Runtime Diagnostics and Simulation Efficiency
Many users have probably seen the list of Runtime Diagnostics available at the left side of the Simulate panel and probably wondered about them. They must be there for a reason, right? Well indeed, they are. The Runtime Diagnostic plots were designed to provide users with a simple indication of how the simulation is progressing. By understanding what these plots represent, users can achieve efficient simulations with minimal effort.
The image on the left shows a typical list of Runtime Diagnostics available during a simulation. The actual list of available diagnostics during any given simulation depends on which physical models are active. For example, if the Solidification model is active, Solid Fraction will be available.
By clicking on a particular item in the list, it will be highlighted, displayed in the box at the top of the list, and also plotted to the right of the list.
The blue progress bar provides an indication of how far along the simulation is relative to the Finish Time. If the simulation termination condition is Fill Fraction, the progress bar will indicate progress relative to the specified Finish Fraction. Similarly, if the termination condition is Solidified Fluid Fraction, the progress bar will indicate progress relative to the specified Finish Fraction.
Below is a brief description of some of the Runtime Diagnostics.
Stability Limit D&T
Ideally these two plots would be identical. The most efficient simulation is one in which the Time Step (Grey line) used to advance the simulation is equal to the Stability Limit (Black line). The time step can never be greater than the stability limit since this would lead to an inaccurate result.
There are many reasonable scenarios in which the time step can be less than the stability limit. In the image at the left, the initial time step is set by the user to a value less than the stability criteria to get the simulation going gradually. Since the stability limit is larger than the time step, the solver gradually increases the time step toward the stability limit during the simulation.
If the time step is much less than the stability limit throughout the simulation (inefficient simulation), the CPU time may be excessive. This is typically due to excessive pressure iteration required to compute a challenging physical problem. To allow a larger time step to be used, a more powerful pressure solver such as GMRES may be necessary. Also, the parameter ITDTMX, can be increased. This parameter is set on the Model Setup, Numerics, Convergence Controls in the box titled, "Maximum number of pressure iterations before time step is reduced."
The default value of ITDTMX for the SOR pressure iteration method is 50. If SOR is used and the number of pressure iterations exceeds 50, the time step will be reduced by 5%. Clearly continued excessive pressure iteration can lead to a very small time step.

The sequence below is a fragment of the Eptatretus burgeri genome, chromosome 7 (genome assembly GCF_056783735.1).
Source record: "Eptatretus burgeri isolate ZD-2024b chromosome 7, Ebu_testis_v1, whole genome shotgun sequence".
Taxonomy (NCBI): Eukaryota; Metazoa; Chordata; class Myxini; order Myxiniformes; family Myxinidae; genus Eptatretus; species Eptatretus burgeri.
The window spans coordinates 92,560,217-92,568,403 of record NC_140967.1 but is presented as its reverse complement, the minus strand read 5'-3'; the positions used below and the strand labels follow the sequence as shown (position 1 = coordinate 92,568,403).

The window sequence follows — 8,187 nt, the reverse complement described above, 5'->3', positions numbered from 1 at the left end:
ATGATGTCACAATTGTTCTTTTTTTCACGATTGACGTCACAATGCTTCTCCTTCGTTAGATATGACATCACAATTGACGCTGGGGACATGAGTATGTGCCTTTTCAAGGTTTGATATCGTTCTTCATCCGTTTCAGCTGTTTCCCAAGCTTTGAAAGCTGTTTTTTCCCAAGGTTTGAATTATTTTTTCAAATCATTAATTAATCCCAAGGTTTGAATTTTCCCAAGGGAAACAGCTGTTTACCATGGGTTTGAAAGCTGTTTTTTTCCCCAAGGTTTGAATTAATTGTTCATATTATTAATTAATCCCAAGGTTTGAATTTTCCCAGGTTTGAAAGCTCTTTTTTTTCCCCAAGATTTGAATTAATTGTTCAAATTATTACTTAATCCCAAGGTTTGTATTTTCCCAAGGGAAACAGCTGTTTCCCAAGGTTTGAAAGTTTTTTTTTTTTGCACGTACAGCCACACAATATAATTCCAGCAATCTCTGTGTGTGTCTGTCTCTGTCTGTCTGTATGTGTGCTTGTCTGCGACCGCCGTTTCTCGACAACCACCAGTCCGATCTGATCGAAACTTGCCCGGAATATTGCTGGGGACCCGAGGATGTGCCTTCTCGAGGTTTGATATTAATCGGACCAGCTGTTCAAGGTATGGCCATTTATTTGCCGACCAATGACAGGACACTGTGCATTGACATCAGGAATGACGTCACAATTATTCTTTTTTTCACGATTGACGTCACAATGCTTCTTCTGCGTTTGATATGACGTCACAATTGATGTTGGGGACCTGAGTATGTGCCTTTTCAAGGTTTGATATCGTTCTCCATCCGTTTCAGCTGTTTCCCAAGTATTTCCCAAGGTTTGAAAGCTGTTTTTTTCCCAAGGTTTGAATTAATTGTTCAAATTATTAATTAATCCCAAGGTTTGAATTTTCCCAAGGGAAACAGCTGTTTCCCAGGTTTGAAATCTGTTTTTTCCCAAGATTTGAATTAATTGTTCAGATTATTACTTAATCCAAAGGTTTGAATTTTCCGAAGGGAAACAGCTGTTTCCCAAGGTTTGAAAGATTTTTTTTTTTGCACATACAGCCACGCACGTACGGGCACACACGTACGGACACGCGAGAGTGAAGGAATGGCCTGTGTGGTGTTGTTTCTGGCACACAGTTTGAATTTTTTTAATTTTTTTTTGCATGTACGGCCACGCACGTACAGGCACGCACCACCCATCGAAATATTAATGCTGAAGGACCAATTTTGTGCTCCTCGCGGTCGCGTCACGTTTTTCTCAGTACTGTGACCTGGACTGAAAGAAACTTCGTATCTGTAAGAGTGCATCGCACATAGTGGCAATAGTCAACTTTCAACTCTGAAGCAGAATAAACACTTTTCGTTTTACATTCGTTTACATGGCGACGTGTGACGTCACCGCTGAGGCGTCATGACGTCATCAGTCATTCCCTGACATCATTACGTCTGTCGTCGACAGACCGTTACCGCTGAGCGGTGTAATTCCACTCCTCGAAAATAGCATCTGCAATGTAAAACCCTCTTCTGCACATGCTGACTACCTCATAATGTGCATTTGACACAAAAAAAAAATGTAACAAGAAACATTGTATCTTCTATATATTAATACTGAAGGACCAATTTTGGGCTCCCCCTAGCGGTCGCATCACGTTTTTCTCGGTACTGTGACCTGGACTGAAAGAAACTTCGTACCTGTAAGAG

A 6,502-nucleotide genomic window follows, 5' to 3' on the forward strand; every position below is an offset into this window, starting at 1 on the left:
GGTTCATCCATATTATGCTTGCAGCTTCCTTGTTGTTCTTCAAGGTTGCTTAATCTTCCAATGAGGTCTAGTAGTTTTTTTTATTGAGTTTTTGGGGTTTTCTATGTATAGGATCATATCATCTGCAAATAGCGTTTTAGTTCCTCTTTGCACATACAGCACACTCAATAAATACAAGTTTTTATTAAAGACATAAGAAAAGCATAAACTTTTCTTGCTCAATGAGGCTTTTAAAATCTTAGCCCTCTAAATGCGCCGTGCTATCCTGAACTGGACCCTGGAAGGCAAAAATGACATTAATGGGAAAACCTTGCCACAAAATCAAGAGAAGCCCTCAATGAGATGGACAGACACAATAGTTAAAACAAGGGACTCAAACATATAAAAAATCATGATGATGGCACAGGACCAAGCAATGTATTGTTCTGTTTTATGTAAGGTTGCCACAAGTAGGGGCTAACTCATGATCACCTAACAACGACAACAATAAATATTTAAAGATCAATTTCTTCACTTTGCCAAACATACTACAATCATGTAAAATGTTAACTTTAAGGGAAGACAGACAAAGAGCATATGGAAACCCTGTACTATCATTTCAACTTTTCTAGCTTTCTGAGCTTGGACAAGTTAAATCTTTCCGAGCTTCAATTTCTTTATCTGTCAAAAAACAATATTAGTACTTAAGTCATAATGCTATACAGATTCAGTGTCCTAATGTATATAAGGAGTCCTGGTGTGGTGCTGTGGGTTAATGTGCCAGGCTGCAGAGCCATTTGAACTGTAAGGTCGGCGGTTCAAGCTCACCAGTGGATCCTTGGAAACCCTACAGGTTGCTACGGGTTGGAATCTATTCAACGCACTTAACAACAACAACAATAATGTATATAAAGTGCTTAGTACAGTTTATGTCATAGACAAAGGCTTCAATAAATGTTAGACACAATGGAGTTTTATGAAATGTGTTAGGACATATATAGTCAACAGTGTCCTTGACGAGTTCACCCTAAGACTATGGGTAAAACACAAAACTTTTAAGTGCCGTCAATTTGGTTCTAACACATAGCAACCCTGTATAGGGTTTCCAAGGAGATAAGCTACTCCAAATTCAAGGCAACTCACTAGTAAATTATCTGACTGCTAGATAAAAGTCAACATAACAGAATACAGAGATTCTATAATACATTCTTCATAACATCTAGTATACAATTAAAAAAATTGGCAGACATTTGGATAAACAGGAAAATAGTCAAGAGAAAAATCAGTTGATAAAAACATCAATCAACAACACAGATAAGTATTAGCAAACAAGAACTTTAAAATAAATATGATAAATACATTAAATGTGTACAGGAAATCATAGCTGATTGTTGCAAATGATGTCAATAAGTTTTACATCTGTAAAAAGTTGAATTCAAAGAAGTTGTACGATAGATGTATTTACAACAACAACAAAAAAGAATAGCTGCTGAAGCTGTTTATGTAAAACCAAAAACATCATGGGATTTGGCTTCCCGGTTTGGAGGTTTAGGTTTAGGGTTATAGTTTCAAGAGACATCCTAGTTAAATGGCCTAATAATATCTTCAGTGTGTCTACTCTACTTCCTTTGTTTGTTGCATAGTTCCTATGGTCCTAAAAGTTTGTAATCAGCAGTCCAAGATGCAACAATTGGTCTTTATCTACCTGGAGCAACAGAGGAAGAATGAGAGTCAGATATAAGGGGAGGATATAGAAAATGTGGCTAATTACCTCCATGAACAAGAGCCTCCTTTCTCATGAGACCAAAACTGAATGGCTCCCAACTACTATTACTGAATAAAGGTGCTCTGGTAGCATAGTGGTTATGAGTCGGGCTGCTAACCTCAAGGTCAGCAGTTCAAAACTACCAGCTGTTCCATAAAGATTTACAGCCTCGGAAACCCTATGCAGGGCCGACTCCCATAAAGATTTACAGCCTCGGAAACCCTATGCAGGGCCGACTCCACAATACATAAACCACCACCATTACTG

EPSI & Max Residual
Another useful runtime diagnostic is EPSI & Max Residual. EPSI represents the convergence criterion that is automatically computed by FLOW-3D. Max Residual represents the level of convergence in the pressure iteration scheme and can be thought of as the maximum difference between the amounts of fluid moved in and out of the computation cells. Pressure iteration will continue during each time step until Max Residual is less than EPSI. If the maximum number of iterations is reached (defaults are set by FLOW-3D) and max residual is still greater than epsi, an error message will be output indicating this.
If the simulation physics are challenging--for example, large flow gradients--the user may see many pressure iteration failures and the EPSI & Max residual diagnostic may look similar to the image on the left.
When the Convergence Criterion (Grey) is greater than Max Residual (Black), there is a possibility of fluid volume gain or loss in the simulation. To improve pressure convergence, the user may:
- Reduce the Initial Time Step on Model Setup, Numerics, Time Step Controls
- Reduce the Maximum Time Step (same panel as #1)
- Increase Maximum Number of Iterations on Model Setup, Numerics, Convergence Controls
The runtime diagnostic Volume Error, shown in the image below, gives an indication of how much fluid volume gain or loss has occurred during the simulation.
A Volume Error less than 0.5% is usually acceptable and would not require any action on the part of the user. If the volume error is large, the user may:
- Reduce iteration failures if they occur
- Consider higher level advection scheme such as IFVOF=6 available in Model Setup, Numerics, Volume-of-Fluid advection.
When running filling simulations, the onset of solidification can be a primary factor in deciding whether to continue the simulation. Perhaps the existence of any solidification before filling is complete would not be acceptable. The runtime diagnostic Solid Fraction, shown in the image below, displays the amount of solidified fluid in the simulation. If any solidified fluid was detected, the user is quickly notified of this.
While there are many other runtime diagnostics available, the ones covered here will give the user a good indication of how their simulation is progressing without any post-processing.